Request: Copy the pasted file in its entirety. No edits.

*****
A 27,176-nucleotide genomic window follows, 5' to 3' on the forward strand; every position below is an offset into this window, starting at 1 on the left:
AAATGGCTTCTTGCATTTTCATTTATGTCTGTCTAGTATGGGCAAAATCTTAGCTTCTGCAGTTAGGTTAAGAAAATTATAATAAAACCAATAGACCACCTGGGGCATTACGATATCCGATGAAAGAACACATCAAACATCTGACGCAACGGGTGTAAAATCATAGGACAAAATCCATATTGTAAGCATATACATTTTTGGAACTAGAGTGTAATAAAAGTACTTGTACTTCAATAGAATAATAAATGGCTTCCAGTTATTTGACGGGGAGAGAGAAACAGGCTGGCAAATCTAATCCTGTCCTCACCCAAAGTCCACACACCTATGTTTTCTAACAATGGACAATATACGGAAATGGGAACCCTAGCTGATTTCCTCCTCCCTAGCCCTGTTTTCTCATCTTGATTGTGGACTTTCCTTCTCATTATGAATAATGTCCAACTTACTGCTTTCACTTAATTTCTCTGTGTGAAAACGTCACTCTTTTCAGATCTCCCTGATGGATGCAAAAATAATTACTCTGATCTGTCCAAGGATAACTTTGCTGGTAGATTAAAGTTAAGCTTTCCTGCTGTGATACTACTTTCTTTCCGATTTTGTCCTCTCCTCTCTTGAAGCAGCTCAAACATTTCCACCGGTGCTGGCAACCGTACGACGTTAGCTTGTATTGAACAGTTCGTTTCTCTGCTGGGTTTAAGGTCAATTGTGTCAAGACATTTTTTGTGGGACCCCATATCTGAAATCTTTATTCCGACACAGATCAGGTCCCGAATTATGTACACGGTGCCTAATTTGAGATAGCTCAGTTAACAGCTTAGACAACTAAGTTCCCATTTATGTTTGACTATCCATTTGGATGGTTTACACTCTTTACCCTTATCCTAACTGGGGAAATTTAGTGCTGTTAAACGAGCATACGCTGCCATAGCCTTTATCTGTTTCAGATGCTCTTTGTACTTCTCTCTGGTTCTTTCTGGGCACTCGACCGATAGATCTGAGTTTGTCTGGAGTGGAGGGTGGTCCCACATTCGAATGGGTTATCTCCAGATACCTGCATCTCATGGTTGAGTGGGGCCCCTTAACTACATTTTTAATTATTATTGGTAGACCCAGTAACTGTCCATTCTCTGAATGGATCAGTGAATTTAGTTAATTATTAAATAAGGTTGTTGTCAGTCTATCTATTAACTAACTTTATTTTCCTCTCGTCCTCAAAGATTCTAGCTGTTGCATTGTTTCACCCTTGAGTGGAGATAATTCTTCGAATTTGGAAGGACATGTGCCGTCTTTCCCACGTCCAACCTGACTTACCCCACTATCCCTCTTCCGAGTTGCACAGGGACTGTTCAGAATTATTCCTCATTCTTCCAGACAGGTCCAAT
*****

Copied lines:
A 27,176-nucleotide genomic window follows, 5' to 3' on the forward strand; every position below is an offset into this window, starting at 1 on the left:
AAATGGCTTCTTGCATTTTCATTTATGTCTGTCTAGTATGGGCAAAATCTTAGCTTCTGCAGTTAGGTTAAGAAAATTATAATAAAACCAATAGACCACCTGGGGCATTACGATATCCGATGAAAGAACACATCAAACATCTGACGCAACGGGTGTAAAATCATAGGACAAAATCCATATTGTAAGCATATACATTTTTGGAACTAGAGTGTAATAAAAGTACTTGTACTTCAATAGAATAATAAATGGCTTCCAGTTATTTGACGGGGAGAGAGAAACAGGCTGGCAAATCTAATCCTGTCCTCACCCAAAGTCCACACACCTATGTTTTCTAACAATGGACAATATACGGAAATGGGAACCCTAGCTGATTTCCTCCTCCCTAGCCCTGTTTTCTCATCTTGATTGTGGACTTTCCTTCTCATTATGAATAATGTCCAACTTACTGCTTTCACTTAATTTCTCTGTGTGAAAACGTCACTCTTTTCAGATCTCCCTGATGGATGCAAAAATAATTACTCTGATCTGTCCAAGGATAACTTTGCTGGTAGATTAAAGTTAAGCTTTCCTGCTGTGATACTACTTTCTTTCCGATTTTGTCCTCTCCTCTCTTGAAGCAGCTCAAACATTTCCACCGGTGCTGGCAACCGTACGACGTTAGCTTGTATTGAACAGTTCGTTTCTCTGCTGGGTTTAAGGTCAATTGTGTCAAGACATTTTTTGTGGGACCCCATATCTGAAATCTTTATTCCGACACAGATCAGGTCCCGAATTATGTACACGGTGCCTAATTTGAGATAGCTCAGTTAACAGCTTAGACAACTAAGTTCCCATTTATGTTTGACTATCCATTTGGATGGTTTACACTCTTTACCCTTATCCTAACTGGGGAAATTTAGTGCTGTTAAACGAGCATACGCTGCCATAGCCTTTATCTGTTTCAGATGCTCTTTGTACTTCTCTCTGGTTCTTTCTGGGCACTCGACCGATAGATCTGAGTTTGTCTGGAGTGGAGGGTGGTCCCACATTCGAATGGGTTATCTCCAGATACCTGCATCTCATGGTTGAGTGGGGCCCCTTAACTACATTTTTAATTATTATTGGTAGACCCAGTAACTGTCCATTCTCTGAATGGATCAGTGAATTTAGTTAATTATTAAATAAGGTTGTTGTCAGTCTATCTATTAACTAACTTTATTTTCCTCTCGTCCTCAAAGATTCTAGCTGTTGCATTGTTTCACCCTTGAGTGGAGATAATTCTTCGAATTTGGAAGGACATGTGCCGTCTTTCCCACGTCCAACCTGACTTACCCCACTATCCCTCTTCCGAGTTGCACAGGGACTGTTCAGAATTATTCCTCATTCTTCCAGACAGGTCCAAT